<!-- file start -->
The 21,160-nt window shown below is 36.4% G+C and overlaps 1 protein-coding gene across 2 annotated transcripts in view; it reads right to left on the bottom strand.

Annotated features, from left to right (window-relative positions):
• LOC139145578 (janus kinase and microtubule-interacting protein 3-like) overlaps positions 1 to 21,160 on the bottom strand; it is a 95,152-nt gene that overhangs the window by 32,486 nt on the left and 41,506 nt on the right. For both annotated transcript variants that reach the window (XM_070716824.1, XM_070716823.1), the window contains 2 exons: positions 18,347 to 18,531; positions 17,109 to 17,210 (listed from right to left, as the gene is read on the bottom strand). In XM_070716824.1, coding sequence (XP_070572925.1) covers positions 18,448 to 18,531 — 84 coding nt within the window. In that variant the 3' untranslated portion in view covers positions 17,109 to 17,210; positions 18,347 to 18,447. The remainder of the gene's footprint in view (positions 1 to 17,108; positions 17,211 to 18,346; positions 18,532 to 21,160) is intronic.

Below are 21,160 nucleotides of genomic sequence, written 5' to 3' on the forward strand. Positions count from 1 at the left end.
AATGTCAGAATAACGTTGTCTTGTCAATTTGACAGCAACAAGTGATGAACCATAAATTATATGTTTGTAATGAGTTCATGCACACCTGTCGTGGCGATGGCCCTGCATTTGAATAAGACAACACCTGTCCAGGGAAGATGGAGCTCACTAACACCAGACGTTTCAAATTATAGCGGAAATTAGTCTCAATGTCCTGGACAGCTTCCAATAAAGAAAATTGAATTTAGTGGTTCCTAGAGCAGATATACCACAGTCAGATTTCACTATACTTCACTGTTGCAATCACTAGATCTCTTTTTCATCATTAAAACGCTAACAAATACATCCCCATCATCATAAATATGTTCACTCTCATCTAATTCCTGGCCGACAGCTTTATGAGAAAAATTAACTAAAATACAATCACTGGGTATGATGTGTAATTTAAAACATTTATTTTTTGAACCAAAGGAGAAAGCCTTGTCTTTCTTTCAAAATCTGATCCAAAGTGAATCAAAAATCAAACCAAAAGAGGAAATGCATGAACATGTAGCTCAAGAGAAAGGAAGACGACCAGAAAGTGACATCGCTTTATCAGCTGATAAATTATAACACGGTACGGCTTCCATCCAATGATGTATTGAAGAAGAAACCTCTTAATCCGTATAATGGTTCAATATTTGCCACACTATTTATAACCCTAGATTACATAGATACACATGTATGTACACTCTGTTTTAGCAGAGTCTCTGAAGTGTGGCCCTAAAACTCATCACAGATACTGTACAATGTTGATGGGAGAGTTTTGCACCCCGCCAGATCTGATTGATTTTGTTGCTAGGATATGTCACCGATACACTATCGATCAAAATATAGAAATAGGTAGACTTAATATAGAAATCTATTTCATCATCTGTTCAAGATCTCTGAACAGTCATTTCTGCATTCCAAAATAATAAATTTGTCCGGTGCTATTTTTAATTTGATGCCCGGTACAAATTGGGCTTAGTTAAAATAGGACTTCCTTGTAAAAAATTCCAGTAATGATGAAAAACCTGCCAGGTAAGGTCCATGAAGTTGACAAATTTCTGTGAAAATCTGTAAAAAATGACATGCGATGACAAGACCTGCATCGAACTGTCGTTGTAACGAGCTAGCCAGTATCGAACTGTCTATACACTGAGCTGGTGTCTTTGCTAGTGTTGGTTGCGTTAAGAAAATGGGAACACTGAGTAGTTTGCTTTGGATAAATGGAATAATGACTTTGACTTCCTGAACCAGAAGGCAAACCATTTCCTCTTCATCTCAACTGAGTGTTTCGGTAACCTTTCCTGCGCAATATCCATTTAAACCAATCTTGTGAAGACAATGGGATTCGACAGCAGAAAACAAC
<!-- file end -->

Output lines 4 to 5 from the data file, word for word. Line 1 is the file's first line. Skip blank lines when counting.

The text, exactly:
Below are 21,160 nucleotides of genomic sequence, written 5' to 3' on the forward strand. Positions count from 1 at the left end.
AATGTCAGAATAACGTTGTCTTGTCAATTTGACAGCAACAAGTGATGAACCATAAATTATATGTTTGTAATGAGTTCATGCACACCTGTCGTGGCGATGGCCCTGCATTTGAATAAGACAACACCTGTCCAGGGAAGATGGAGCTCACTAACACCAGACGTTTCAAATTATAGCGGAAATTAGTCTCAATGTCCTGGACAGCTTCCAATAAAGAAAATTGAATTTAGTGGTTCCTAGAGCAGATATACCACAGTCAGATTTCACTATACTTCACTGTTGCAATCACTAGATCTCTTTTTCATCATTAAAACGCTAACAAATACATCCCCATCATCATAAATATGTTCACTCTCATCTAATTCCTGGCCGACAGCTTTATGAGAAAAATTAACTAAAATACAATCACTGGGTATGATGTGTAATTTAAAACATTTATTTTTTGAACCAAAGGAGAAAGCCTTGTCTTTCTTTCAAAATCTGATCCAAAGTGAATCAAAAATCAAACCAAAAGAGGAAATGCATGAACATGTAGCTCAAGAGAAAGGAAGACGACCAGAAAGTGACATCGCTTTATCAGCTGATAAATTATAACACGGTACGGCTTCCATCCAATGATGTATTGAAGAAGAAACCTCTTAATCCGTATAATGGTTCAATATTTGCCACACTATTTATAACCCTAGATTACATAGATACACATGTATGTACACTCTGTTTTAGCAGAGTCTCTGAAGTGTGGCCCTAAAACTCATCACAGATACTGTACAATGTTGATGGGAGAGTTTTGCACCCCGCCAGATCTGATTGATTTTGTTGCTAGGATATGTCACCGATACACTATCGATCAAAATATAGAAATAGGTAGACTTAATATAGAAATCTATTTCATCATCTGTTCAAGATCTCTGAACAGTCATTTCTGCATTCCAAAATAATAAATTTGTCCGGTGCTATTTTTAATTTGATGCCCGGTACAAATTGGGCTTAGTTAAAATAGGACTTCCTTGTAAAAAATTCCAGTAATGATGAAAAACCTGCCAGGTAAGGTCCATGAAGTTGACAAATTTCTGTGAAAATCTGTAAAAAATGACATGCGATGACAAGACCTGCATCGAACTGTCGTTGTAACGAGCTAGCCAGTATCGAACTGTCTATACACTGAGCTGGTGTCTTTGCTAGTGTTGGTTGCGTTAAGAAAATGGGAACACTGAGTAGTTTGCTTTGGATAAATGGAATAATGACTTTGACTTCCTGAACCAGAAGGCAAACCATTTCCTCTTCATCTCAACTGAGTGTTTCGGTAACCTTTCCTGCGCAATATCCATTTAAACCAATCTTGTGAAGACAATGGGATTCGACAGCAGAAAACAAC